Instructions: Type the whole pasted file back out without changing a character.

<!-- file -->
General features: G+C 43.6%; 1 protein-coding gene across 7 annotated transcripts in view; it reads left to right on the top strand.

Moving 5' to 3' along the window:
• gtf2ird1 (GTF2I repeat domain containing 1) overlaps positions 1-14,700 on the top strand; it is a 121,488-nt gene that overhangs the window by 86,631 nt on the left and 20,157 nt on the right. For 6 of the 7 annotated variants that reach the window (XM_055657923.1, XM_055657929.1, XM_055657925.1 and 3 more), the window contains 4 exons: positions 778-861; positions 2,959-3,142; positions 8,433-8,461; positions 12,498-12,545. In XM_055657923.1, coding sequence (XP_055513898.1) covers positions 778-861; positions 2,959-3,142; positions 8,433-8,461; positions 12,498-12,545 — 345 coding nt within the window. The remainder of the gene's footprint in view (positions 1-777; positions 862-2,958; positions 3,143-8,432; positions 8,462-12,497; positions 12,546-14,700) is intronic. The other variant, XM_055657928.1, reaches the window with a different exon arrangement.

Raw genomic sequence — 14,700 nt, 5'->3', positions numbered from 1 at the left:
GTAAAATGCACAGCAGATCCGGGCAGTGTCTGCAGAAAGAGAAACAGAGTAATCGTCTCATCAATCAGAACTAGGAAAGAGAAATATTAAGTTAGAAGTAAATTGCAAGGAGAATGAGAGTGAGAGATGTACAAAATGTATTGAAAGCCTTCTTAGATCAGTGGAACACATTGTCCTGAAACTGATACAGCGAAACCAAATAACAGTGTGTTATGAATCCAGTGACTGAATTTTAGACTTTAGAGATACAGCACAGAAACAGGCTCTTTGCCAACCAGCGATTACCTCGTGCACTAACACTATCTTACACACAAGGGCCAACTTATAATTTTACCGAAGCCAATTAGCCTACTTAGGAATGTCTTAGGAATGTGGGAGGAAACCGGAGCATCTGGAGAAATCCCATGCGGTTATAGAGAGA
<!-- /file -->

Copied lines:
General features: G+C 43.6%; 1 protein-coding gene across 7 annotated transcripts in view; it reads left to right on the top strand.

Moving 5' to 3' along the window:
• gtf2ird1 (GTF2I repeat domain containing 1) overlaps positions 1-14,700 on the top strand; it is a 121,488-nt gene that overhangs the window by 86,631 nt on the left and 20,157 nt on the right. For 6 of the 7 annotated variants that reach the window (XM_055657923.1, XM_055657929.1, XM_055657925.1 and 3 more), the window contains 4 exons: positions 778-861; positions 2,959-3,142; positions 8,433-8,461; positions 12,498-12,545. In XM_055657923.1, coding sequence (XP_055513898.1) covers positions 778-861; positions 2,959-3,142; positions 8,433-8,461; positions 12,498-12,545 — 345 coding nt within the window. The remainder of the gene's footprint in view (positions 1-777; positions 862-2,958; positions 3,143-8,432; positions 8,462-12,497; positions 12,546-14,700) is intronic. The other variant, XM_055657928.1, reaches the window with a different exon arrangement.

Raw genomic sequence — 14,700 nt, 5'->3', positions numbered from 1 at the left:
GTAAAATGCACAGCAGATCCGGGCAGTGTCTGCAGAAAGAGAAACAGAGTAATCGTCTCATCAATCAGAACTAGGAAAGAGAAATATTAAGTTAGAAGTAAATTGCAAGGAGAATGAGAGTGAGAGATGTACAAAATGTATTGAAAGCCTTCTTAGATCAGTGGAACACATTGTCCTGAAACTGATACAGCGAAACCAAATAACAGTGTGTTATGAATCCAGTGACTGAATTTTAGACTTTAGAGATACAGCACAGAAACAGGCTCTTTGCCAACCAGCGATTACCTCGTGCACTAACACTATCTTACACACAAGGGCCAACTTATAATTTTACCGAAGCCAATTAGCCTACTTAGGAATGTCTTAGGAATGTGGGAGGAAACCGGAGCATCTGGAGAAATCCCATGCGGTTATAGAGAGA